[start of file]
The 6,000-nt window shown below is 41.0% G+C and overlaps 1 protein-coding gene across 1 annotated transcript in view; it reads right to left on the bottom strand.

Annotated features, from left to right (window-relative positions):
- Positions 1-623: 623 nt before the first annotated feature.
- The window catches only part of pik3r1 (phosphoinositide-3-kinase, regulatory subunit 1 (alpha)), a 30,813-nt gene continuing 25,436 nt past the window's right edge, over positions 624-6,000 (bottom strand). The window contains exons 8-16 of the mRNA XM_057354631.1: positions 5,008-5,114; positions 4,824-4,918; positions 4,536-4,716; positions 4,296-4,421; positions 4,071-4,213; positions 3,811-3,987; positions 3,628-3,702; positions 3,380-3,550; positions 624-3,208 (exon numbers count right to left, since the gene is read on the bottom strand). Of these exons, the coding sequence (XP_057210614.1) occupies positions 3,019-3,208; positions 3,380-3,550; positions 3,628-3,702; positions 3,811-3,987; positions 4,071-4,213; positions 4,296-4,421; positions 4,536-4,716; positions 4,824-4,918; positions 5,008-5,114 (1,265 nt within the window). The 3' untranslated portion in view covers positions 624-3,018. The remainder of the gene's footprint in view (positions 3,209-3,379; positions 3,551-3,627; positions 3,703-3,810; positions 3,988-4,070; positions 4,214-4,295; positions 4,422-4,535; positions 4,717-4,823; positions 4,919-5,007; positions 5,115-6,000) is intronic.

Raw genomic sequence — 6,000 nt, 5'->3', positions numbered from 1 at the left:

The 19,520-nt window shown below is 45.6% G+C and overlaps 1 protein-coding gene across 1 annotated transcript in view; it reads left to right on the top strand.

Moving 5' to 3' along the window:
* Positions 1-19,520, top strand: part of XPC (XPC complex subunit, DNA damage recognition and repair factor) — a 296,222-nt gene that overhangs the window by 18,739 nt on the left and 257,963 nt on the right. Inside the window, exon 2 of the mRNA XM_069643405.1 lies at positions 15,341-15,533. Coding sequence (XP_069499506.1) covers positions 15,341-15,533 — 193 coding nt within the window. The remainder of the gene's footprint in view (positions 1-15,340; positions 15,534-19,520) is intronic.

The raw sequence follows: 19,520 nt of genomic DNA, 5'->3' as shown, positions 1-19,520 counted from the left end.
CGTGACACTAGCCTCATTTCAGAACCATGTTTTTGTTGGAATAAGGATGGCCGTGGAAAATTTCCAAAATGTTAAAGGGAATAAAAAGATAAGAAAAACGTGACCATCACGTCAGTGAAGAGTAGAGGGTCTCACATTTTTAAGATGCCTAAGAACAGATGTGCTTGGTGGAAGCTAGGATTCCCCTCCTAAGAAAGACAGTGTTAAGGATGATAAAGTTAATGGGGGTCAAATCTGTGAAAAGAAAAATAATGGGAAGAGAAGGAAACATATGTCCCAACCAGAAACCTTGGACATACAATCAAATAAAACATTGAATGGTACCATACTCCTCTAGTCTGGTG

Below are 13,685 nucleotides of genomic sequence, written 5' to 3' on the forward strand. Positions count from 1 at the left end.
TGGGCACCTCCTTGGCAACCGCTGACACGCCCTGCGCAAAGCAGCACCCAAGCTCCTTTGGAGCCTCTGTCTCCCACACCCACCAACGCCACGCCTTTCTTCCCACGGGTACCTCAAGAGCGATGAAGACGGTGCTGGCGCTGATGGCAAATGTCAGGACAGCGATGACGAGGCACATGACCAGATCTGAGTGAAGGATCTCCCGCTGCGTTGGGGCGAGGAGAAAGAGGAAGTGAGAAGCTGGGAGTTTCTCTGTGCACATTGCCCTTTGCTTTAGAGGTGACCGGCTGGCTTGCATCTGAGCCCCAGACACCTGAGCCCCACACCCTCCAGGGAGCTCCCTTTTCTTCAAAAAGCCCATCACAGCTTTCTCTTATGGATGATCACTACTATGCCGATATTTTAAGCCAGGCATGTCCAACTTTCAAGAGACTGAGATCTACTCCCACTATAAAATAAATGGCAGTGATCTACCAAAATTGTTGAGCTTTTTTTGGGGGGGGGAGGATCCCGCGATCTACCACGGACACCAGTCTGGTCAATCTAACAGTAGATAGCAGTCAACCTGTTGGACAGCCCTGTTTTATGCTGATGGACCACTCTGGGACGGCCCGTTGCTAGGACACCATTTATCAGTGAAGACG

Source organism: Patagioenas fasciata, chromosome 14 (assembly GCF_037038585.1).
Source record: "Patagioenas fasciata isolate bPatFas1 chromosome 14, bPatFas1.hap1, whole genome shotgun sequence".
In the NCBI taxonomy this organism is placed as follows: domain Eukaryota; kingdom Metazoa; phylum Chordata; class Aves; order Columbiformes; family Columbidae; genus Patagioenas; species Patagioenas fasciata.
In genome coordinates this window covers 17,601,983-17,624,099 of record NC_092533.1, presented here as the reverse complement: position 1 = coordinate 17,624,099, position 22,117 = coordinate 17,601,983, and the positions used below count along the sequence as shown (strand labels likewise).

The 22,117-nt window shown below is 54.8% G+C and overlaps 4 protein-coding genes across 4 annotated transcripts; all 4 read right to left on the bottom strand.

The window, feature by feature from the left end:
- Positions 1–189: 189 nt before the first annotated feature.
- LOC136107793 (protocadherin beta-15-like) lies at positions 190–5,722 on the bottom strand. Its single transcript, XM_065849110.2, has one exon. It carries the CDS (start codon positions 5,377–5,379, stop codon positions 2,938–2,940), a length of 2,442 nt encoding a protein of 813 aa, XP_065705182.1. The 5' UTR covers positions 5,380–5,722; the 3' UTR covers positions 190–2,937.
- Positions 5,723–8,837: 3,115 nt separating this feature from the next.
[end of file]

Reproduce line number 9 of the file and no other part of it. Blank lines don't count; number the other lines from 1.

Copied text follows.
The raw sequence follows: 19,520 nt of genomic DNA, 5'->3' as shown, positions 1-19,520 counted from the left end.